What you can expect from us:

  • Our staff will be wearing masks, face shields, or both
  • Each morning before work, every staff member will have their temperature checked and will be screened for symptoms
  • Appointment times will be staggered to ensure that patients are not in the hallway or checking out at the same time
  • We are lengthening each appointment by 15-30 minutes to allow for disinfecting each room using an antibacterial/antiviral cleaner and a UVC light
  • Each office has an air purifier with a HEPA filter and UVC light
  • Providers will wash hands between patients and use hand sanitizer before any procedures
  • Providers will be wearing scrubs to ensure we can use high heat to disinfect our clothes
  • Our office doors will be locked to ensure only designated people can enter the office at any given time
  • We have provided drop boxes for patients outside our front doors to limit contact for hearing aid repairs and pickups
  • We are providing an option of tele-audiology appointments for our patients who are unable to come into the office
  • To limit the number of employees in the office, some of our staff will continue to work from home or stagger working hours

What we expect from you:

  • All patients are required to wear a face mask before entering the building
  • Unless specifically requested, all friends and family must wait in the car during your appointment
  • Call us upon arrival for instructions on entering the office
  • You will be asked to use hand sanitizer upon entering the office
  • If you have a question or concern, call us right away so that we can schedule a hearing aid drop-off or schedule an appointment with the audiologist

 

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Dr. Jan Liles

Dr. Jan Liles

Dr. Liles earned her bachelor’s degree from the University of Montevallo and her master’s degree from the University of Alabama. From 1991 to 2001, she worked with two ENT medical practices and initiated one of the first newborn hearing screening programs in the state. In 2002, she was awarded a doctorate in audiology from the University of Florida. Dr. Liles and her longtime best friend, Dr. Sheehy, founded Alabama Hearing Associates in January 2002.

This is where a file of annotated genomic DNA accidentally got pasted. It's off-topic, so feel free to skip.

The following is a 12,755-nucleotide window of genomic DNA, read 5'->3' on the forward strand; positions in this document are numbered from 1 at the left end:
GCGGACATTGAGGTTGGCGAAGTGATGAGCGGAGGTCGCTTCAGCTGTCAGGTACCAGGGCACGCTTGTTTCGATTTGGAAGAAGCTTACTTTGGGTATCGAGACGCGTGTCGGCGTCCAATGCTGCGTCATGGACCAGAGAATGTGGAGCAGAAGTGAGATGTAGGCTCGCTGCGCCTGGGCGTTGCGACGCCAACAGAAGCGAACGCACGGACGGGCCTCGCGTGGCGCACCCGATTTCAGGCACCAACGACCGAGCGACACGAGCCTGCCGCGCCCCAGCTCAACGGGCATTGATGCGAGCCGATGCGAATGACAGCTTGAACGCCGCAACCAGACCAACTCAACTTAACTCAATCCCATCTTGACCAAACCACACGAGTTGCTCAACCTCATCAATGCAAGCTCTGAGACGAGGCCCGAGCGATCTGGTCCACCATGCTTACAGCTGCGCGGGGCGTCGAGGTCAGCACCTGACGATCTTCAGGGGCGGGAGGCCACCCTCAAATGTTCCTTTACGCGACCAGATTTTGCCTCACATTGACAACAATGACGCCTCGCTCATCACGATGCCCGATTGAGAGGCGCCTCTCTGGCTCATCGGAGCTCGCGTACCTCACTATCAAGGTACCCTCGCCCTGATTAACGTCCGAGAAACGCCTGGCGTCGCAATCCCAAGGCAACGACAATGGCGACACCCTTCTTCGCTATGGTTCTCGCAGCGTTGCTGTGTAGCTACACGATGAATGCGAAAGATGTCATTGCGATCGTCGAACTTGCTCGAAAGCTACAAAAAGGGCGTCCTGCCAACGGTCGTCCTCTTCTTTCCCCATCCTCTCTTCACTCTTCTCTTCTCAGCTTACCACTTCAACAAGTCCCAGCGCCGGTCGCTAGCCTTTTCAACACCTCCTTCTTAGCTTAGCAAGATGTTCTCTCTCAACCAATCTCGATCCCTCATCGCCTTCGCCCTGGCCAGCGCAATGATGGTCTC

Basic Hearing Test

    A basic hearing test begins with an air conduction test. You will be seated in a soundproof booth and single-use, foam earphones will be inserted into your ear canals. The Audiologist will ask you to push a button or raise your hand when you barely hear a series of beeps (tones) presented at various frequencies (pitches) to obtain your air conduction thresholds.

    To determine whether your hearing loss is a conductive (mechanical) loss, sensorineural (permanent) loss or combination of the two, we perform a bone conduction test.  

    For this test, a head band is place on the bone behind one of the ears to obtain your bone conduction thresholds. This process provides a different form of sound transmission using vibration, which bypasses the eardrum and the middle ear bones and directly stimulates the auditory nerve. When you hear the beeps/tones, you will push a button or raise your hand.

    If bone conduction thresholds are better than air conduction thresholds (through the foam inserts), you have a conductive hearing loss. This suggests a problem with the mechanical structures (moving parts) of the ears.

    Conductive hearing loss is often a medically treatable condition for which we will provide you with a referral to an Ear, Nose and Throat (ENT) physician. However, if bone and air conduction thresholds match, it indicates a sensorineural hearing loss (permanent), and the treatment will likely involve hearing aids.